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Mirror Mirror ...

Should I paddle Asymmetrically?

by Steve Howie

When buying a canoe paddle there are many points to be considered including the length, the shaft and blade material, and the angle of the blade on the shaft. It is also possible to buy paddles with blades that are either symmetric or asymmetric. This article examines the difference between the two, and asks the question: Should I paddle asymmetrically?

The diagram above shows two paddles, one of which is symmetric, and the other asymmetric. The difference being that the symmetric blade is mirrored either side of the blade`s centre line, making the area of both sides exactly the same. With the asymmetric blade this is not the case, the area of the lower half is smaller than that of the upper.

Surface area is important as the greater the area the more water will be pushed, and the more force will be required to do the pushing. With paddles the effect of the area is complicated by the fact that a paddle is rarely inserted into the water vertically. Usually the paddle enters the water at an angle. This coupled with the fact that the blade is often not completely submerged and we can see that the area of blade actually in the water is effected by more than by its shape alone.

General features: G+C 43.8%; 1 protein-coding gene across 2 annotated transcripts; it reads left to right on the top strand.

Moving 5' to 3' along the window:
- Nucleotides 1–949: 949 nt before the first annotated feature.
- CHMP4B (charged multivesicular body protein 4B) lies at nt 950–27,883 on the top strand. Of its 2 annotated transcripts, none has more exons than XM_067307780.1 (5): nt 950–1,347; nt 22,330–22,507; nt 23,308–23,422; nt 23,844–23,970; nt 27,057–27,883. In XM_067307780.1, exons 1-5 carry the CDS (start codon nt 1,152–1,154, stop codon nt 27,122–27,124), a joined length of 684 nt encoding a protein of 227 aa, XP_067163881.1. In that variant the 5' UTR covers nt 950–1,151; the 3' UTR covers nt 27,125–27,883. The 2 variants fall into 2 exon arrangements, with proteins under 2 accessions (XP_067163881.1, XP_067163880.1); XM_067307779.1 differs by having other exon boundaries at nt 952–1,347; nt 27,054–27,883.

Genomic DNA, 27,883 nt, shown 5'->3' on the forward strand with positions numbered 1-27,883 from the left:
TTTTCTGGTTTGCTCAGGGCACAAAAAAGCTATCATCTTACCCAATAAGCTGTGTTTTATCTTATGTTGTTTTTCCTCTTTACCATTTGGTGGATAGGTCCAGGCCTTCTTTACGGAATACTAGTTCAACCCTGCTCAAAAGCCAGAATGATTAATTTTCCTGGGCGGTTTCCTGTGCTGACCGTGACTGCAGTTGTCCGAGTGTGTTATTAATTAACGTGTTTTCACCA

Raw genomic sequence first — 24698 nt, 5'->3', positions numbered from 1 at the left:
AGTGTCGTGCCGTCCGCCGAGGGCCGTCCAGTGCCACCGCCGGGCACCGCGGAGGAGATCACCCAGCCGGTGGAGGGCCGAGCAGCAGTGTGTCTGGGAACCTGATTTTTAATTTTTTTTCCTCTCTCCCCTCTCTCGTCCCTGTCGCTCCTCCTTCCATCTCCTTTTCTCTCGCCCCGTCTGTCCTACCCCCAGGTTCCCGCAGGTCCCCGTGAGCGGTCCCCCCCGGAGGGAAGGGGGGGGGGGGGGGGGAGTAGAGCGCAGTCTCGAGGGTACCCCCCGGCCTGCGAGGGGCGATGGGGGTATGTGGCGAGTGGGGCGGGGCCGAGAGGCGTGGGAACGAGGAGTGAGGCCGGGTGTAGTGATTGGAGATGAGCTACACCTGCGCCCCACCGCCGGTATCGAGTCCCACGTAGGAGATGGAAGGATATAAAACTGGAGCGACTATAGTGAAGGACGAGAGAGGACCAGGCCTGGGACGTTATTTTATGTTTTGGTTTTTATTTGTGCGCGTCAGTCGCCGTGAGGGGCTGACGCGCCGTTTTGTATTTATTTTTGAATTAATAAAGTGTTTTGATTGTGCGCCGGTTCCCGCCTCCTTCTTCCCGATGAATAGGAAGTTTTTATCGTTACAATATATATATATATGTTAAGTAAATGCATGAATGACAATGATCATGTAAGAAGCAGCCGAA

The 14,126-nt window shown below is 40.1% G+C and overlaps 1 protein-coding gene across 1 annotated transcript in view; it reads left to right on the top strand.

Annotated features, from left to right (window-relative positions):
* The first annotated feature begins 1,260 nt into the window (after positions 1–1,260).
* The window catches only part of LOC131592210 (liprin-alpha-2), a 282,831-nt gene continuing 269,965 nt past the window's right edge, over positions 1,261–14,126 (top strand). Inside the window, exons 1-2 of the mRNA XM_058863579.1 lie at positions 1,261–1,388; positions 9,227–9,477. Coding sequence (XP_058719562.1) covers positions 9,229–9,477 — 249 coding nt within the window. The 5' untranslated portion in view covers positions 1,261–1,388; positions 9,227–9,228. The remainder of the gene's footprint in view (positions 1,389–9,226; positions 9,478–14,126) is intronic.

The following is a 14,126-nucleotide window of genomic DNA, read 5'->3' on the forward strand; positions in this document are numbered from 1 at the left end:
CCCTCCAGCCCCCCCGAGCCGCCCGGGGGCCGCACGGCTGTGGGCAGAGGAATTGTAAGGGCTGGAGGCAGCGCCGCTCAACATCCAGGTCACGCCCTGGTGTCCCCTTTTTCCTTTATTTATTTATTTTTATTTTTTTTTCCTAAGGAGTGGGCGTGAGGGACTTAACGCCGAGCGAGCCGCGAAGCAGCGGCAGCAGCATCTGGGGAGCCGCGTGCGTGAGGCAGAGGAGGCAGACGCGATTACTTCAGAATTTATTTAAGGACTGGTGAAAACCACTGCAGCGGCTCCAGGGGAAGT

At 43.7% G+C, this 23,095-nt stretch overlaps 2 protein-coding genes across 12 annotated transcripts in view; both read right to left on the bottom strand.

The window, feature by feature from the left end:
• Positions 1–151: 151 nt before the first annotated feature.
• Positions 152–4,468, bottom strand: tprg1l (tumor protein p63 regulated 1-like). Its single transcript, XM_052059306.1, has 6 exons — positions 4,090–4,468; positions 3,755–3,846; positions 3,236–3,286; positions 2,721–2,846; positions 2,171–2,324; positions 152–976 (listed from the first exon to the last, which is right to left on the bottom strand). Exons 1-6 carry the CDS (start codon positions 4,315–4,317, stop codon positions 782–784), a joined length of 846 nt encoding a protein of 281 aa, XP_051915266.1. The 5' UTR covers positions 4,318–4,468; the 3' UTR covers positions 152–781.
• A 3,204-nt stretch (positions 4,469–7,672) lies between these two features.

An asymmetric blade takes this into account. As we can see from the diagram it is shaped so that the area of blade submerged above the centre line of the paddle is the same as the area below the line - represented by the blue and pink areas. With a symmetric paddle there would be an inequality of area in the water, so that the lower half would have more force placed upon it. This would have the effect of creating a twisting action on the blade, requiring the paddler to grip the blade more tightly.

It is this twisting action that has brought about the asymmetric design. For long distance paddlers, or paddlers who are intending to paddle for a large number of hours, the small extra grip required can lead to tired hands.

Therefore your choice of symmetric or asymmetric should depend upon your type of paddling. The symmetric paddle generally gives a greater surface area in the water giving a more responsive stroke - a key benefit in white water. The asymmetric paddle reduces hand ache over time and is better suited to touring and long days spent on the water.